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Schizophrenia and Buddhism

A Reader Wrote In: 

Hello, I’ve just found your website and podcasts. I’ve wanted to start studying Buddhist philosophy since 2008 when I was volunteering in Nepal, but only now I feel like I have the dedication to really pursue it.

Right now I’m listening to podcast 46, and there was a part that I wanted to address. In the podcast, you briefly talk about addiction and mind-altering substances, and how they can make the mind less clear and so on. I do understand this perfectly clear, it makes sense, but I was just wandering what would a buddhist say about psychiatric disorders? I myself am schizophrenic and more or less I understand that most “heavier” drugs imitate the effects of schizophrenia. That’s why it sort of sprung to my mind. What’s also interesting is that I’ve been told that intense meditation can actually be harmful for schizophrenics, that it may trigger hallucinations. Are there some precautions I should take before taking on meditation?

So what would be your Buddhist view on schizophrenia and the like? I’m sorry if this has been answered somewhere on the site before, but I just felt like asking it myself. I’ve often wondered why I am schizophrenic and what kind of attitude I should have about the whole thing. I’m not anywhere near finding my own answer, most of the time I just dismiss the question and try not to think about it. I hope you could give me some insight into how Buddhism sees my disorder as. Maybe I then can find a new way of looking at the whole situation of my sickness.

Best regards!
J. from Finland

And my Response:

Just last week, I put up a post “Magic Mushrooms” which revisited the topic of drugs and addictions. Generally speaking, most Buddhists see mind-altering drugs as bad, but there are limitations on that. I don’t know the specifics of your case, but since you are on these medications based on your doctor’s prescriptions, I would assume that you would suffer more without the drugs calming your mind than if you did without.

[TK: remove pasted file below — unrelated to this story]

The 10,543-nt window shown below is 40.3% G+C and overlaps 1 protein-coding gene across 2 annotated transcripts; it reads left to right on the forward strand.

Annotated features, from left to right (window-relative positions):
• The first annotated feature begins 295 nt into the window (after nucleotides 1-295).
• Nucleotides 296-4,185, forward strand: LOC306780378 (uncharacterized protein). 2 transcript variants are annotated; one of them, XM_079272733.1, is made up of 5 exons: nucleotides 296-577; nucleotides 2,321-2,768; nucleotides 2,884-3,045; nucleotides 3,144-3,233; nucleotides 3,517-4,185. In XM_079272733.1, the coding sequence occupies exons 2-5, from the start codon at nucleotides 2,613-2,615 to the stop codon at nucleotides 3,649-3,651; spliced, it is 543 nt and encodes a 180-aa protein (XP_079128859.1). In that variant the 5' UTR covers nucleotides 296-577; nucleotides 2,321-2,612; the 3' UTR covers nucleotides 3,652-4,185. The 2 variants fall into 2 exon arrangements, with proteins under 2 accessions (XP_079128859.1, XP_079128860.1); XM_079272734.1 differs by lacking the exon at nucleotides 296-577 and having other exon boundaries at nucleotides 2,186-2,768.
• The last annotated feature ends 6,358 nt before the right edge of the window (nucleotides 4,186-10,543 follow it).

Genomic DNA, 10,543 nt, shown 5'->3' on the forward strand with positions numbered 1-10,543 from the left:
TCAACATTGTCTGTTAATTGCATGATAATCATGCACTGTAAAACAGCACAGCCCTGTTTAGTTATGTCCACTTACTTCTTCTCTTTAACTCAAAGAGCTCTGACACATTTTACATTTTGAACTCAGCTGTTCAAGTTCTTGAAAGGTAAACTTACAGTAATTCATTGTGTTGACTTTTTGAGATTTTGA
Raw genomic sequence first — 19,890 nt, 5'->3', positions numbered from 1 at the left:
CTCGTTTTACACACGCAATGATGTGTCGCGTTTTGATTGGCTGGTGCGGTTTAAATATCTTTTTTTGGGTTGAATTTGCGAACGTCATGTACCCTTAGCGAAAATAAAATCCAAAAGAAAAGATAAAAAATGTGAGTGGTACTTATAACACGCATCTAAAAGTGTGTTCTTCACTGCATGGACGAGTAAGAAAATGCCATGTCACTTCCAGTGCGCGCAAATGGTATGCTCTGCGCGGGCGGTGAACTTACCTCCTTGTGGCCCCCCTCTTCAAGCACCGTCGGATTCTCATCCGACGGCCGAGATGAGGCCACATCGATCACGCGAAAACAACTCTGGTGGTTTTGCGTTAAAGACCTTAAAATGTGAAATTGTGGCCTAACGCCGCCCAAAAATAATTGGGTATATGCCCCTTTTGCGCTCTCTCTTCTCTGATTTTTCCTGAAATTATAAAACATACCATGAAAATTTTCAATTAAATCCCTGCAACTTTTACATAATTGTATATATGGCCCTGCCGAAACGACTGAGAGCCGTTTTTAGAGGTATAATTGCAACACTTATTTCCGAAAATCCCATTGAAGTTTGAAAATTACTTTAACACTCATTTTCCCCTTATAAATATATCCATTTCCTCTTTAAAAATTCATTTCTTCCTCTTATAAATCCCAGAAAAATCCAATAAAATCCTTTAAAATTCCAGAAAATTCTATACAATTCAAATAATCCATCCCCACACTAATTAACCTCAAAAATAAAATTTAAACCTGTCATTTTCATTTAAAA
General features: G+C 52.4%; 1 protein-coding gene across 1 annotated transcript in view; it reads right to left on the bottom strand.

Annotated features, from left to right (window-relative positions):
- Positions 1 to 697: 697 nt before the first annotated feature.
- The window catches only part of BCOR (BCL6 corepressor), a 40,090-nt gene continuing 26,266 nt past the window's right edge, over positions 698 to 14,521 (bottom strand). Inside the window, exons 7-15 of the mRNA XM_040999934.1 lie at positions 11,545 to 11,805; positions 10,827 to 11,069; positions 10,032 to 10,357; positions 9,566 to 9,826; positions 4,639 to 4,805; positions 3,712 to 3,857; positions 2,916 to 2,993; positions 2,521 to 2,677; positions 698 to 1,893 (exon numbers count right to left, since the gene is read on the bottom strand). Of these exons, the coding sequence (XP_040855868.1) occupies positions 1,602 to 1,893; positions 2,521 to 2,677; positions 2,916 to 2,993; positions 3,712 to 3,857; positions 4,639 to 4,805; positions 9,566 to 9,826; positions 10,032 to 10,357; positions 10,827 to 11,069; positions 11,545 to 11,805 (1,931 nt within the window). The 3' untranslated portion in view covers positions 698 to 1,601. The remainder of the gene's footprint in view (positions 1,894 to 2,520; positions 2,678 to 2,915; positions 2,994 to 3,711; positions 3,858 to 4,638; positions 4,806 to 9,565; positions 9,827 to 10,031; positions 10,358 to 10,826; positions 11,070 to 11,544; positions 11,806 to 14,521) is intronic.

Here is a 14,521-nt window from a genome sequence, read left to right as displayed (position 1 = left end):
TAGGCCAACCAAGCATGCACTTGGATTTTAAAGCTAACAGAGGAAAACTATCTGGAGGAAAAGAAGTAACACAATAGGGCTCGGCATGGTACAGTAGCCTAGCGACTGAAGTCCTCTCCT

From the Buddhist perspective, having a clear mind is very important to successful meditation, and good meditation is necessary to attaining Enlightenment. Depending on the symptoms or effects of your schizophrenia, you probably have a hard time meditating on your own. The drugs may actually be beneficial in your case. It’s unfair and a unfortunate that you have this condition, but there isn’t much you can do about it on your own, at least so doctors would tell us. If current science says drug X will help you, then by all means use it until something else comes around. Some drugs have side effects, and only you and your doctor can judge whether those effects (hallucinations in your case) are bad enough to merit changing prescriptions.

Either way, you are going to have a hard time of it. Do your best, keeping in mind the rules of karma, make the best of the hand you’ve been dealt and live as an example for others.

 

 

1 comment to Schizophrenia and Buddhism

  • Grant Morris

    FAO Brian Schall
    Dear Brian,
    I thought I would write in a note concerned with the ‘Schizophrenia and Buddhism’ post made on January 28th 2013. Your website seems to have some sound advice and I think I might have a life experience that might be of interest.
    I was diagnosed with Schizophrenia in the year 2000. I am now 32 years old. It is a very diverse condition (no two patients are the same as my Psychologist has told me) and I am not medically trained however I would like to make what I think would be a useful post drawn from my own personal experience of Schizophrenia and Buddhism.
    The problem started with me when I was 19 years old. There is no known single cause for the condition but I can personally attribute many possible factors including illegal drug use and a painful knee condition. I experienced paranoid delusions of social conspiracies and hostile persecution all mostly accompanied by psychosis (audio hallucinations). Because it was early days in my treatment and therapy I had a very anxious, stressful experience.
    My advice to any sufferers of the condition (I think has to be mentioned) is that there is always hope and after time on medication and treatment things will improve. In fact I am a University graduate. I am not blowing my own trumpet – you only need to ask any GP for help and things will improve; it’s that easy, so please ask for help!
    Some advice from me as a recovered patient is to stay away from illegal drugs at all costs, avoid alcohol and if you can, take fish oil in moderation (which is proven to be a very good food supplement for good mental health). Exercise regularly and have the best diet possible. Also, when you feel up to it, try and keep yourself occupied with activities such as hobbies, paid work or even volunteering if you can. Keeping busy is very important and rewarding. Most importantly stay on your prescribed antipsychotics.
    I would like to state again that I am not medically trained and I do not know if I am being loose cannon by describing my personal experience of Psychosis and Buddhism. So please feel free to disregard anything that follows. But I have a very good insight in to my illness and have a high level of cognitive and analytical mental function (so my Psychologist says).
    The doctors caught me early and I was put on medication which was very lucky. People that are not diagnosed early can become very ill.
    The early days were testing and I had a growing drive to solve my health problem in any way possible.
    The main driving force behind my motivation was the anxiety and mental pain I experienced – there was an article in the newspaper concerned with stress management and one of the books suggested was by the Dalai Lama. I bought the book and have since continued on my path.